Leave it to Cali-based emcee and producer Cookbook to create an album celebrating the most useless of all decades: the 80’s, ick! That’s coming from someone who was born in 1982. Truly, the decade in question was a time period searching for it’s own identity in many ways. The music faded away from rock dominance of the 60’s and 70’s to some more dance-inspired synth-driven artists. Not surprisingly, this new LP from a member of the L.A. Symphony draws from such influences and fuses them with the rhymes of this era.
When the hollow break beat of “Ready for the World” kicks in, you will know exactly what kind of experience to expect from the album, named after the trademark VH1 television program. Here Cookbook spits about how he is focused on the music and about to blow up with some choice bars like, “I’m Nas on the Illmatic/I’m rough blowing up because I’m still at it,” and “Or ‘Pac dancing for Digital Underground/A pivotal point in my career finally come around.” Cookbook, in case you haven’t heard him before, can be fairly compared to newcomer Asher Roth in terms of his nasal vocals and delivery.
Like “Ready for the World,” all of the tracks on this conceptual album are named after pop culture from the decade. These range from the obvious; “Die Hard,” “The Huxtables,” to those with less notoriety like “Electric Youth,” (Debbie Gibson’s second LP) and “Vision Street Wear,” which is a company that markets their trends towards skateboarders. Yet, the references within the lyrical content do not all necessarily pre-date the 90’s.
“Reaganomics,” like most on the disc, uses a sample you would never expect to meld with contemporary hip-hop, but it all has a charming appeal. Thankfully there is not a lesson about Ronald’s economic concept to put you to sleep. The titles of the tracks usually just have a very loose relationship with the lyrics therein. For instance, “Molly Ringwald” is simply about the perfect woman. She’s definitely not my perfect woman.
The middle of the album gets bogged down with a few mundane joints when considering the likes of “Andre the Giant” and “Lost Boys.” The source material on the latter is so muted that the levels do not really match up. This is a concern for any album that borrows from so much older material, however, it rarely is a problem on this album.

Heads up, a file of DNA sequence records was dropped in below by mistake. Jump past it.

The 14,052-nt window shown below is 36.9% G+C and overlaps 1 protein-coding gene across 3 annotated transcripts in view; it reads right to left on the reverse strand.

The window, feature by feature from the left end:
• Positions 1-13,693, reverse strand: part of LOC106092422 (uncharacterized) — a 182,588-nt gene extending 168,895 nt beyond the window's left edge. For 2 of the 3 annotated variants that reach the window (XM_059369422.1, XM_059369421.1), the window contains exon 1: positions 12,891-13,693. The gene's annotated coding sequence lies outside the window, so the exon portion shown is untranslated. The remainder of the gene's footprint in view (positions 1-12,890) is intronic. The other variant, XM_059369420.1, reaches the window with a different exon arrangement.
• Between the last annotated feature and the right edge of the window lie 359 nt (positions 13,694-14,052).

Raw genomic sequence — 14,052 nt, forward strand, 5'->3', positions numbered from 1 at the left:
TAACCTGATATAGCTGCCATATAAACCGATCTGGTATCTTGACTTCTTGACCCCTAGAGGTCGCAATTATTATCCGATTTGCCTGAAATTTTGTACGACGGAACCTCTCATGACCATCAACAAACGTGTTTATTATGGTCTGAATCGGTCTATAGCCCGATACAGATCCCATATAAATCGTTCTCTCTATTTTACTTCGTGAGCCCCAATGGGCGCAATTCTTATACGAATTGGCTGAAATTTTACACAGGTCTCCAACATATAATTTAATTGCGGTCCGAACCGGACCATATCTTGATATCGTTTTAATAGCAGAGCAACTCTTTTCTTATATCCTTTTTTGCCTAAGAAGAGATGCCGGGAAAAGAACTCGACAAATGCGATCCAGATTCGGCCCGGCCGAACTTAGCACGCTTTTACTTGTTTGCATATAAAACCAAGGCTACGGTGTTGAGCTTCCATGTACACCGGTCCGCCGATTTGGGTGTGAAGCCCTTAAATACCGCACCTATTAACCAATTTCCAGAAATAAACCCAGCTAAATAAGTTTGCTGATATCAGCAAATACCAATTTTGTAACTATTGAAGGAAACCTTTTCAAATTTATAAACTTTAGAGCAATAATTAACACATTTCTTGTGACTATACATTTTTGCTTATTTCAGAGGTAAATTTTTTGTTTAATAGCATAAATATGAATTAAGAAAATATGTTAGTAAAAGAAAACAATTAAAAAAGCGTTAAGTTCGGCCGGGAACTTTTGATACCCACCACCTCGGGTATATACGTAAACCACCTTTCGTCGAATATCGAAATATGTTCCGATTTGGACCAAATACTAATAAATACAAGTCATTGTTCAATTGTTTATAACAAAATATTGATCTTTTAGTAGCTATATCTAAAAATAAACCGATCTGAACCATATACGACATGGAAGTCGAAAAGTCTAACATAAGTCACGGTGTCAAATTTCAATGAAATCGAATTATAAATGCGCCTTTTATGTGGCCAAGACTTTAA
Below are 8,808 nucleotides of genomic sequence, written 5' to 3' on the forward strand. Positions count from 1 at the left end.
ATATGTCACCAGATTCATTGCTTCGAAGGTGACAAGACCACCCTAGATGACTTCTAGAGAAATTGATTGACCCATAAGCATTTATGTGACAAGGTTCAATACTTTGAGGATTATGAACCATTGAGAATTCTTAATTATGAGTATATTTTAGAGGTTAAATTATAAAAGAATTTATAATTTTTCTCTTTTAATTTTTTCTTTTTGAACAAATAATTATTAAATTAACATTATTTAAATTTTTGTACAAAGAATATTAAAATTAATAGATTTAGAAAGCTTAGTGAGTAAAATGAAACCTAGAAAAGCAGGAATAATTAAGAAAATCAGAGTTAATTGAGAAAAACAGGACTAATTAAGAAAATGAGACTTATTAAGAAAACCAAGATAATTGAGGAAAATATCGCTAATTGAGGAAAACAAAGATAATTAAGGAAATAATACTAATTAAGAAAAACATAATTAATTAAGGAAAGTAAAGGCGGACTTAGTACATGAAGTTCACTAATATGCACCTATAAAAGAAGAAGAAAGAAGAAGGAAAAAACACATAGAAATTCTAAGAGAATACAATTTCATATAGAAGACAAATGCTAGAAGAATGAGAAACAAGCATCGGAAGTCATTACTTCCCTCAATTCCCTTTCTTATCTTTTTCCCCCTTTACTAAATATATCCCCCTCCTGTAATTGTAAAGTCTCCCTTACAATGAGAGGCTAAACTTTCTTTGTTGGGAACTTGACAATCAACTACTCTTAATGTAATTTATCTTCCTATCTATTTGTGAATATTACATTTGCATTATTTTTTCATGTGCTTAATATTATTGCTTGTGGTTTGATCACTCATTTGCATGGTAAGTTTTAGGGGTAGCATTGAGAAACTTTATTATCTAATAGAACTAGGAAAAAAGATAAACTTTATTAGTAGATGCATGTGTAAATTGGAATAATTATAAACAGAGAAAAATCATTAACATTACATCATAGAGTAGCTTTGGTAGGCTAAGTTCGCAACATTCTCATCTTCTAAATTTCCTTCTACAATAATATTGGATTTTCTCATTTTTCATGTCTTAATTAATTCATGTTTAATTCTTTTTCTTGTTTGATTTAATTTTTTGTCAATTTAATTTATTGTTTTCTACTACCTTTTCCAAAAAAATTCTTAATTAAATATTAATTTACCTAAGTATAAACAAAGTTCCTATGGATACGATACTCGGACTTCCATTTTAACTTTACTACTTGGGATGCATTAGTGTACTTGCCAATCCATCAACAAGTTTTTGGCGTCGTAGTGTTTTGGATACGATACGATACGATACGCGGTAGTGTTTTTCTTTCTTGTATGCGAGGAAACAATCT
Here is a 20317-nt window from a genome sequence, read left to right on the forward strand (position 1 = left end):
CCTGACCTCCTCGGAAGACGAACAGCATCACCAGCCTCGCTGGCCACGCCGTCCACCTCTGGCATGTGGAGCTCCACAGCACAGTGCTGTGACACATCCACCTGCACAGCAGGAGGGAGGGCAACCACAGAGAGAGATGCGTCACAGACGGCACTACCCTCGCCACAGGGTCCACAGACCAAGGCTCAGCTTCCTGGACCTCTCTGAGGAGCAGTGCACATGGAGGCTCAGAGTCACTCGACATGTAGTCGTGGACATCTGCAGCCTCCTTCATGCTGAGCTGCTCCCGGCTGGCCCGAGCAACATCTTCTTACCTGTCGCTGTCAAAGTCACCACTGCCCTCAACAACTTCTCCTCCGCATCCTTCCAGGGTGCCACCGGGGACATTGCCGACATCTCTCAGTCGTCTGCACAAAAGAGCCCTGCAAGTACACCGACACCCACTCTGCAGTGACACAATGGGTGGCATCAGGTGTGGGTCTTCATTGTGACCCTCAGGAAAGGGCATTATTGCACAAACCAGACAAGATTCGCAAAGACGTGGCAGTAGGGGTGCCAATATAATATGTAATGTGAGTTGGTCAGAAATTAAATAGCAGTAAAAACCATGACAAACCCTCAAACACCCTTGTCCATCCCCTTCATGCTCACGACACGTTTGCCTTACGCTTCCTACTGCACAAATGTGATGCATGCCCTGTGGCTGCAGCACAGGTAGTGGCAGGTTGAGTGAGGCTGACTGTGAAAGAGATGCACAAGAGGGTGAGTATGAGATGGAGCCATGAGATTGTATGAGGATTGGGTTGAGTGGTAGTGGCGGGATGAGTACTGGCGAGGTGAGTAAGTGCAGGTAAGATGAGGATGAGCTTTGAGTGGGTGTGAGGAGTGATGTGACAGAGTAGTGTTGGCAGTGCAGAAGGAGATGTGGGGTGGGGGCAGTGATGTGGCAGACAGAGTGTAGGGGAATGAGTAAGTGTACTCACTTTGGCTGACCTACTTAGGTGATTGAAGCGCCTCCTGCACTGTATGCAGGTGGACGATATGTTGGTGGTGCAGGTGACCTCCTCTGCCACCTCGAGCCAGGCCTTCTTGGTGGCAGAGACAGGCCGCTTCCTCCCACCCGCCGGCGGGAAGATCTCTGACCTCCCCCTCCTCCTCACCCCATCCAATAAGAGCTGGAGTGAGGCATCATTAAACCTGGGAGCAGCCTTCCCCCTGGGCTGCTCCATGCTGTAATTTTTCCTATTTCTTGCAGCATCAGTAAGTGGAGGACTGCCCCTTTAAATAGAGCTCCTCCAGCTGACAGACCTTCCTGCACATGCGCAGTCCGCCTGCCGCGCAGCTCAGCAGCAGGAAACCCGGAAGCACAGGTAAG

“7up” fares no better. This is unfortunate as the soda-inspired track is one of the few joints that features guests. Usually Cookbook handles the rhymes perfectly fine on his own and does not need assistance. Nothing against UNO Mas, Kiz Charasmatic, Paydough, Theory Hazit and Souldado, but it would have been nice to seen some of the more well-known talent like Evidence, Pigeon John, Scarub and DJ Rhettematic, whom all appear on Cookbook and Uno Mas’ next record “C & U Music Factory.” The reference of “7up” is one of the few that does not make much sense too, since the lemon-lime flavored drink was made in the 20’s.
“Neverending Story” is an excellent closer. Souldado, the guest emcee, comes across a bit gruff; however, Cookbook is on point when he finds a track that suits his straightforward, often witty, flow. This particular cut packs reference after reference. Throughout he raps about Eddie Murphy, Perfect Strangers, Darth Vader and more. It is this accessibility that makes “I Love the 80’s” a light-weight, yet enjoyable, ride. The finishing touch is the Ferris Bueller sample that brings the disc to it’s culmination.
“I Love the 80’s” will have listeners trying to place all of the references like listening for The Game’s namedrops. Those that are all nostalgic about the pitiful decade that brought us shameful products like slap bracelets will find Cookbook’s new CD a blissful experience. For those like myself, who do not feel that the ten years offered much up in terms of substance and do not like the overall representation of music…well, that audience will be less enthralled. It’s definitely an innocent album that deserves the free download on the artists’ Myspace page. No matter what, it’s a lot better than listening to some second rate comedians try to make jest of such easy targets.